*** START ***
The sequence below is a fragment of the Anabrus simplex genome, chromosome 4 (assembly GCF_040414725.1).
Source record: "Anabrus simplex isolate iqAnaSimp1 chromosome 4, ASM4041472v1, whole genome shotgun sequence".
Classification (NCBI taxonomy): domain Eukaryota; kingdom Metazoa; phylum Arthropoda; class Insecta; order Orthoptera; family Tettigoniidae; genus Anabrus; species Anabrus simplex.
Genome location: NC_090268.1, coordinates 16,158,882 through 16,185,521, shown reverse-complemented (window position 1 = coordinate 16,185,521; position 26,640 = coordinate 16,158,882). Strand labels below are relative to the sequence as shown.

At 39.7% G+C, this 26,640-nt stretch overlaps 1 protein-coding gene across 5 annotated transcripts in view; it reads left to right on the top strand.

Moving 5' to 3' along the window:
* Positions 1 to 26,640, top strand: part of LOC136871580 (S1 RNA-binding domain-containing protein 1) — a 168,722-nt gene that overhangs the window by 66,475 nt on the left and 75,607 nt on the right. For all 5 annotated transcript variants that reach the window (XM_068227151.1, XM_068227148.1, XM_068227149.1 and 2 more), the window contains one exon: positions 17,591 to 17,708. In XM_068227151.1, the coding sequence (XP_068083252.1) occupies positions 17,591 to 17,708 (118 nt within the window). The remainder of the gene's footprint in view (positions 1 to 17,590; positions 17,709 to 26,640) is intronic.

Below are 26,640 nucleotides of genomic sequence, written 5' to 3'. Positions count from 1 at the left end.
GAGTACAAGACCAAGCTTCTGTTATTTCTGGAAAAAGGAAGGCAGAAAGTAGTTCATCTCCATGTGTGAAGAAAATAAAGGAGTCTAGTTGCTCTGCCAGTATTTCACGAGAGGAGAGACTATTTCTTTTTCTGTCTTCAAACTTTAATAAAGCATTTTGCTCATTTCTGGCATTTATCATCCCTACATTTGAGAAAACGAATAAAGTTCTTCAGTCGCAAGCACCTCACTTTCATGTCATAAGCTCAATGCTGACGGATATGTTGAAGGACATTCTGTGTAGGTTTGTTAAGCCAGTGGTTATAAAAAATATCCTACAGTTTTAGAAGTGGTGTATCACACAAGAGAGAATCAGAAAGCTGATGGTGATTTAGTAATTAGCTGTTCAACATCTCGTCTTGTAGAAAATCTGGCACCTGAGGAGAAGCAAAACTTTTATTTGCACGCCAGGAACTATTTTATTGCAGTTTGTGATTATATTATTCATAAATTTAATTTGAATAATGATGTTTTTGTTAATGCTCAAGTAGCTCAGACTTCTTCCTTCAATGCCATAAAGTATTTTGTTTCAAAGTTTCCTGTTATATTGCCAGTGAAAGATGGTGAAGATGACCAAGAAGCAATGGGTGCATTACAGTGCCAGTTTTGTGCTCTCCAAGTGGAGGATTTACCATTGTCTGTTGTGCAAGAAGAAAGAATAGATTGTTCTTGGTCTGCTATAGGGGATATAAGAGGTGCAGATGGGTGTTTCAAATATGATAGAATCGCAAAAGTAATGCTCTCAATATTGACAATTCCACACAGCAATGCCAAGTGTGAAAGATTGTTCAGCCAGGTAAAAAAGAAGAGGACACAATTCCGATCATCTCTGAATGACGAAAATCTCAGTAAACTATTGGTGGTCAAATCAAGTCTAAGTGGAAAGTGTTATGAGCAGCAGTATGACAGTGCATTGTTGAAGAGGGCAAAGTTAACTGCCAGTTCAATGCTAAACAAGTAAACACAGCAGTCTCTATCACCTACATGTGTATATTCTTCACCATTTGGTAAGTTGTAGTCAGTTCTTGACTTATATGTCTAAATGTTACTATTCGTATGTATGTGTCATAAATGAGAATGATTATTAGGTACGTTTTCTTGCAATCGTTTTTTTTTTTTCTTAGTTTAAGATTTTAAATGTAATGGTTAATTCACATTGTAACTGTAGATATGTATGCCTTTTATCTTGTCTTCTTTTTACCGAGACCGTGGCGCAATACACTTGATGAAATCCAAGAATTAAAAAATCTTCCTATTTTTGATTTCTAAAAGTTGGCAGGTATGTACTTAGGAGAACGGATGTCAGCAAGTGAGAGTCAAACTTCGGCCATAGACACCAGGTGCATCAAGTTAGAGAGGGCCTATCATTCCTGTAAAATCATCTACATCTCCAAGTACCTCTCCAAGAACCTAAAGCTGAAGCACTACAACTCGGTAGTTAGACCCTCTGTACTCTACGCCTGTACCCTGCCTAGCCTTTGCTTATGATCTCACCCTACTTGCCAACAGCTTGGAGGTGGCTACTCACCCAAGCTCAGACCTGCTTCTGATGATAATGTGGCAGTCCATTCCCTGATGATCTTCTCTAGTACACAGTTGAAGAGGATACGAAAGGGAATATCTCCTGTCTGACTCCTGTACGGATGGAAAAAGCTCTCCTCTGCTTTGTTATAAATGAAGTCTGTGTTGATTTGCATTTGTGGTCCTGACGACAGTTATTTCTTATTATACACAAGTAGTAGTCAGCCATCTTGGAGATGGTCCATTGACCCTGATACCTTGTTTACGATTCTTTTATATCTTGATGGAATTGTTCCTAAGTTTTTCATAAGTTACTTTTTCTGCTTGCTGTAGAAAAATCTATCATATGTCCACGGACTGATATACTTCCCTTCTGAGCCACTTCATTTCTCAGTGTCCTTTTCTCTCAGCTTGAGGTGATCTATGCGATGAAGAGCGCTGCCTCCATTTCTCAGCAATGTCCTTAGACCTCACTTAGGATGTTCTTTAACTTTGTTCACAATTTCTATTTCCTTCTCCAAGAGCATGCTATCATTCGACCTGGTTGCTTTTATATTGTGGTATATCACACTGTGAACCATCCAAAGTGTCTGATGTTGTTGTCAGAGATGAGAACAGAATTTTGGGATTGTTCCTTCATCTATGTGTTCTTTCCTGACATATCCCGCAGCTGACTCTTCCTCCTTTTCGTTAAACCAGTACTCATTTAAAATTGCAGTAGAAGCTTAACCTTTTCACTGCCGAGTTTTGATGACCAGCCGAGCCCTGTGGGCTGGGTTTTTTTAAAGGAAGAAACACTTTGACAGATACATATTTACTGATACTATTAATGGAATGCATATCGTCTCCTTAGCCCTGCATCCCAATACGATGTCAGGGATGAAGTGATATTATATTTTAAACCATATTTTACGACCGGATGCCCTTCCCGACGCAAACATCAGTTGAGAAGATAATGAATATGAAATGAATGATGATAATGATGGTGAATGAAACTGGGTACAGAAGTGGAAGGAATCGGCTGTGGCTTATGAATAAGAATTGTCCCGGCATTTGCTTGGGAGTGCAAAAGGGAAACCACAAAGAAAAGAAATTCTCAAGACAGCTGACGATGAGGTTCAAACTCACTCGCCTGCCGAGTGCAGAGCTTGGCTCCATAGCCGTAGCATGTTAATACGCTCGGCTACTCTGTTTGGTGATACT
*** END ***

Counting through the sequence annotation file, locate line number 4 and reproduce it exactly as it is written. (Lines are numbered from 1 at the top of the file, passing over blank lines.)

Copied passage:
Genome location: NC_090268.1, coordinates 16,158,882 through 16,185,521, shown reverse-complemented (window position 1 = coordinate 16,185,521; position 26,640 = coordinate 16,158,882). Strand labels below are relative to the sequence as shown.